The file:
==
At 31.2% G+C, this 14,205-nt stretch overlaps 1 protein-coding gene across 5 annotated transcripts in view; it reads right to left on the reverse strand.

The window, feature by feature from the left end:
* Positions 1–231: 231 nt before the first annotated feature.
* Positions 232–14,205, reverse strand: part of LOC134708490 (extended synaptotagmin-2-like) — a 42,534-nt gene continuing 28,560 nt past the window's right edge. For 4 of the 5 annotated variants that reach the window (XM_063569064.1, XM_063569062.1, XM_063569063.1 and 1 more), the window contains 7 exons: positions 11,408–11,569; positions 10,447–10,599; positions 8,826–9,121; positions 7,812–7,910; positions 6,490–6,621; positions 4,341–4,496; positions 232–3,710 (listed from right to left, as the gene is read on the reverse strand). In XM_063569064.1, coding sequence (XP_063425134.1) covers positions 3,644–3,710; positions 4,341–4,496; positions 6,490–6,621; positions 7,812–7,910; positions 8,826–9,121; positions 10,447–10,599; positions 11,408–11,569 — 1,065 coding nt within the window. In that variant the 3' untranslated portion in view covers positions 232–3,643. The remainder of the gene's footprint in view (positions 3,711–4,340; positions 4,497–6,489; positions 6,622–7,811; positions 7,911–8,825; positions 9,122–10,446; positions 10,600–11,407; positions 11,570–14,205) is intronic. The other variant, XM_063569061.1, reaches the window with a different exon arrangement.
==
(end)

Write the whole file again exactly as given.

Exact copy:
At 31.2% G+C, this 14,205-nt stretch overlaps 1 protein-coding gene across 5 annotated transcripts in view; it reads right to left on the reverse strand.

The window, feature by feature from the left end:
* Positions 1–231: 231 nt before the first annotated feature.
* Positions 232–14,205, reverse strand: part of LOC134708490 (extended synaptotagmin-2-like) — a 42,534-nt gene continuing 28,560 nt past the window's right edge. For 4 of the 5 annotated variants that reach the window (XM_063569064.1, XM_063569062.1, XM_063569063.1 and 1 more), the window contains 7 exons: positions 11,408–11,569; positions 10,447–10,599; positions 8,826–9,121; positions 7,812–7,910; positions 6,490–6,621; positions 4,341–4,496; positions 232–3,710 (listed from right to left, as the gene is read on the reverse strand). In XM_063569064.1, coding sequence (XP_063425134.1) covers positions 3,644–3,710; positions 4,341–4,496; positions 6,490–6,621; positions 7,812–7,910; positions 8,826–9,121; positions 10,447–10,599; positions 11,408–11,569 — 1,065 coding nt within the window. In that variant the 3' untranslated portion in view covers positions 232–3,643. The remainder of the gene's footprint in view (positions 3,711–4,340; positions 4,497–6,489; positions 6,622–7,811; positions 7,911–8,825; positions 9,122–10,446; positions 10,600–11,407; positions 11,570–14,205) is intronic. The other variant, XM_063569061.1, reaches the window with a different exon arrangement.